What is Hip-Hop? Is it passing the mic or passing the cognac? Bling bling or bang bang? A concrete or a nebulous means of expression, by any means necessary?

If you said all of the above and none of the above, you are correct. Hip-hop can be as broad or as specific - as semantically challenging - as the person doing the talking. And talking to MC Why? about the music of his two groups, cLOUDDEAD and Reaching Quiet - two of the five Mush Records acts touring together for the first time this month - reveals something that's worlds away from what many would consider hip-hop.

"When I think of hip-hop, I think of it like punk rock, as anti-establishment," says Why?, born Yoni Wolf. "The things we're doing on record - not to sound pompous - to me are more hip-hop than most of the shit coming out today. Because most people aren't doing or talking about anything relevant or challenging. 'Bling bling' and that kind of shit. But as for the [cLOUDDEAD and Reaching Quiet] sound, when you sit sown and listen to it, that isn't traditionally hip-hop."

After all, it isn't every MC who namedrops avant-drone groups Flying Saucer Attack and Stars of the Lid as two production influences, or Guided By Voices and the Silver Jews as lyrical heroes. But it isn't every MC who has blissed-out dub soundscapes as hazy as cLOUDDEAD's to flow over. If Brian Eno had been commissioned to make hip-hop for an episode of "Twin Peaks," it still probably wouldn't have sounded like this. These are Wu-Tang beats over ambient washes. This is the "in" sound from way out. And it's coming out of Cali.

Along with fellow mid-20s pale-skins MC Doseone and producer Odd Nosdam, Why? fled Cincinnati in the late 90's to regroup in California as part of the DIY Anticon collective. Then cLOUDDEAD hooked up with Mush Records, formerly a downtempo instrumental label, for its abstract releases. In no time flat, copious members of Anticon and the Mush label has seen their share of accolades, touting them as "ones to watch' by top national magazines.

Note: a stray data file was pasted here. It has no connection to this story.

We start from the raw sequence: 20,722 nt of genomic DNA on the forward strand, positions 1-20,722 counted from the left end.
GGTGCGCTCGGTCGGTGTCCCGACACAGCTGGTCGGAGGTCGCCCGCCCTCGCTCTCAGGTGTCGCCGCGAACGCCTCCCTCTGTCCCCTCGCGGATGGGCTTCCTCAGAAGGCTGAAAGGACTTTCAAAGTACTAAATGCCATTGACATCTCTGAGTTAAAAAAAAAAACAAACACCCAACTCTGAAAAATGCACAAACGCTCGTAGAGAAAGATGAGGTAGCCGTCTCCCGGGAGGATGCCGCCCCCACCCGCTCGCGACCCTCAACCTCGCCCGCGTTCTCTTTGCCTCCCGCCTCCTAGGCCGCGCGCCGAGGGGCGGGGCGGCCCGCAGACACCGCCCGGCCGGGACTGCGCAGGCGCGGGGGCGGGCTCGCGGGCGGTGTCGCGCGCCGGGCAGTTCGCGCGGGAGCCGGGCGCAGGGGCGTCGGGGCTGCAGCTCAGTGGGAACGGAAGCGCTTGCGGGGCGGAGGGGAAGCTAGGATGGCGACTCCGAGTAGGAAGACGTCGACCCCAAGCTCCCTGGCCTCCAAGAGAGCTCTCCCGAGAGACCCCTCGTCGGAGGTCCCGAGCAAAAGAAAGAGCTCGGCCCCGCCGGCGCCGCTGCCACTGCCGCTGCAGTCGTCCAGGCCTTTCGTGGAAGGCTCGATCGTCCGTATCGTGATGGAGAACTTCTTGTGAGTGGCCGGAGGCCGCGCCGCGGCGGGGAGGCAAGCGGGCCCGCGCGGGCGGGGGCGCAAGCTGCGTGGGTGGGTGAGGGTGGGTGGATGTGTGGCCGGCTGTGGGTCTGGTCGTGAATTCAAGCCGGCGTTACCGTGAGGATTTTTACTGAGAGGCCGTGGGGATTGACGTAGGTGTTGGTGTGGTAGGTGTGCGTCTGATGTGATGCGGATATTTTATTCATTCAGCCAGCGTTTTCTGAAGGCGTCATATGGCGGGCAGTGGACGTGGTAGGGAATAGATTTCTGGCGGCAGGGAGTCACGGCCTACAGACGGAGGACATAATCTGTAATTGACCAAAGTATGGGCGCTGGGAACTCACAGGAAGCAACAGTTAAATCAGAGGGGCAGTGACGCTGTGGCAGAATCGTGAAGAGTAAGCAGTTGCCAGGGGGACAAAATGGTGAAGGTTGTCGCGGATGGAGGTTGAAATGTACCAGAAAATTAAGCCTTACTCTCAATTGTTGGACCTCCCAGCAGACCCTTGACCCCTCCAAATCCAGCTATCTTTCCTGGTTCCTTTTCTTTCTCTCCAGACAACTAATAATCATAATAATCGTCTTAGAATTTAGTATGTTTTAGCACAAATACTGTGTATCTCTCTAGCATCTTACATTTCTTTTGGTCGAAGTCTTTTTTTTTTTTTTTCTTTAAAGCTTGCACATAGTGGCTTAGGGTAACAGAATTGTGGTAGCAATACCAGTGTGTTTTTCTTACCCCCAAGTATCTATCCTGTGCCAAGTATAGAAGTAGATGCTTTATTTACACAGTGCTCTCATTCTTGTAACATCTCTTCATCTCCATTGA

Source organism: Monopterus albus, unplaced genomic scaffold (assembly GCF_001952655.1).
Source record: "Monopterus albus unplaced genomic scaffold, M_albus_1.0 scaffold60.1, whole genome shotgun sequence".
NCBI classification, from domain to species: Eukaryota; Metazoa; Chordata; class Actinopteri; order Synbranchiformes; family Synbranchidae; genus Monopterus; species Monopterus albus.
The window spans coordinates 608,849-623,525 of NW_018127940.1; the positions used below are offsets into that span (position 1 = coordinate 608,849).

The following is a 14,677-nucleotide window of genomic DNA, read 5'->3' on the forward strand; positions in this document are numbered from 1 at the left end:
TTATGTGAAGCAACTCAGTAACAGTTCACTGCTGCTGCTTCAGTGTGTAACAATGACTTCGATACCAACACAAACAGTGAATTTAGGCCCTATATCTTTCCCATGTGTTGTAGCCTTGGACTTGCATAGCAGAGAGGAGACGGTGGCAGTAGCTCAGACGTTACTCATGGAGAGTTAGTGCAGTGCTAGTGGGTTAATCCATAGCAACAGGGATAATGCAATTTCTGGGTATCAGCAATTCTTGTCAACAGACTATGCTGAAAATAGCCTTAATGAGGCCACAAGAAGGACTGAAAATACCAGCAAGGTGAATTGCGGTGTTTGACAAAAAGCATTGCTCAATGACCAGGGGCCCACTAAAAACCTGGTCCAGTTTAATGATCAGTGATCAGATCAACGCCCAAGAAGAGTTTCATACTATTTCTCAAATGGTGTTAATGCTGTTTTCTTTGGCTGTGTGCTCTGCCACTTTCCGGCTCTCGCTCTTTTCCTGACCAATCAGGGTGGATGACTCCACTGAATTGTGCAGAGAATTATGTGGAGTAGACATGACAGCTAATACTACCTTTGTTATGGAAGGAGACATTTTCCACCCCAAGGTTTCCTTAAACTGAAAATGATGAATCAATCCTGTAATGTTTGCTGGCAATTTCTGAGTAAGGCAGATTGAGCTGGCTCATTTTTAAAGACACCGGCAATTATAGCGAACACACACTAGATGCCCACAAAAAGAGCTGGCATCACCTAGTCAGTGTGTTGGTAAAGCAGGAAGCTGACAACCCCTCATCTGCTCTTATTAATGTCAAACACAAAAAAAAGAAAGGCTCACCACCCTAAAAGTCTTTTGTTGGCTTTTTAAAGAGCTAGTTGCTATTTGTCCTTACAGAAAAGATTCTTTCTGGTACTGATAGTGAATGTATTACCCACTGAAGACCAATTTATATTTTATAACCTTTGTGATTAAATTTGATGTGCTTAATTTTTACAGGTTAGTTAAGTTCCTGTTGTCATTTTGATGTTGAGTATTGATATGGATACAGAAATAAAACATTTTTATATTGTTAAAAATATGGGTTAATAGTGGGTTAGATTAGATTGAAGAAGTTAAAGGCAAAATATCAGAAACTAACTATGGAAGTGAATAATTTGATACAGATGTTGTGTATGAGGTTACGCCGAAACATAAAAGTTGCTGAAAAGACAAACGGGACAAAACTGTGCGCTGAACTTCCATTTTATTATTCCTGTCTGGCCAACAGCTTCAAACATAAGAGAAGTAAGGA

A schizoid sound sets cLOUDDEAD apart from more familiar hip-hop, but the group's sense of community, a hip-hop hallmark, pulls it closer to the subculture's ethos. Members of the Anticon collective work in different pairings as they see fit, none worried about stepping on the toes of any other - they all roll lavishly on the nonsensical side of life.

cLOUDDEAD's melodic counterpoint to Doseone's nasal thuggish-ruggish delivery, Why? recently split off with Nosdam to form Reaching Quiet, an experimental ode to broken instruments, 8-bit video gamers and 8-track home tapers. Why?, a follower of everyone from De la Soul to Dylan Thomas and bob Dylan, takes literal poetic license.

"Some people [including Nosdam] complain sometimes because there are lots of 30-second Reaching Quiet songs. But if it's a two-line poem, I'm not going to stretch it out into two minutes."

For the tour, Why? and his groupmates are translating their bedroom aesthetic with a more stage-friendly approach: cLOUDDEAD will feature a live electronic drummer, while Reaching Quiet is backed by a full rock band.

"Doing it live, you have to figure out a way to make it live," says Why? "In the recording process a single person can do it because they can tweak it. Live, you have to grab the energy right when you have it. There are no second takes."

No second takes, perhaps, but probably lots of double-takes, as listeners try to absorb what cLOUDDEAD and Reaching Quiet are emitting. Some will answer the question, "What is hip-hop?" by saying hip hop is played out. But groups like cLOUDDEAD and Reaching Quiet are playing out to show what hip-hop can be.


Mush Records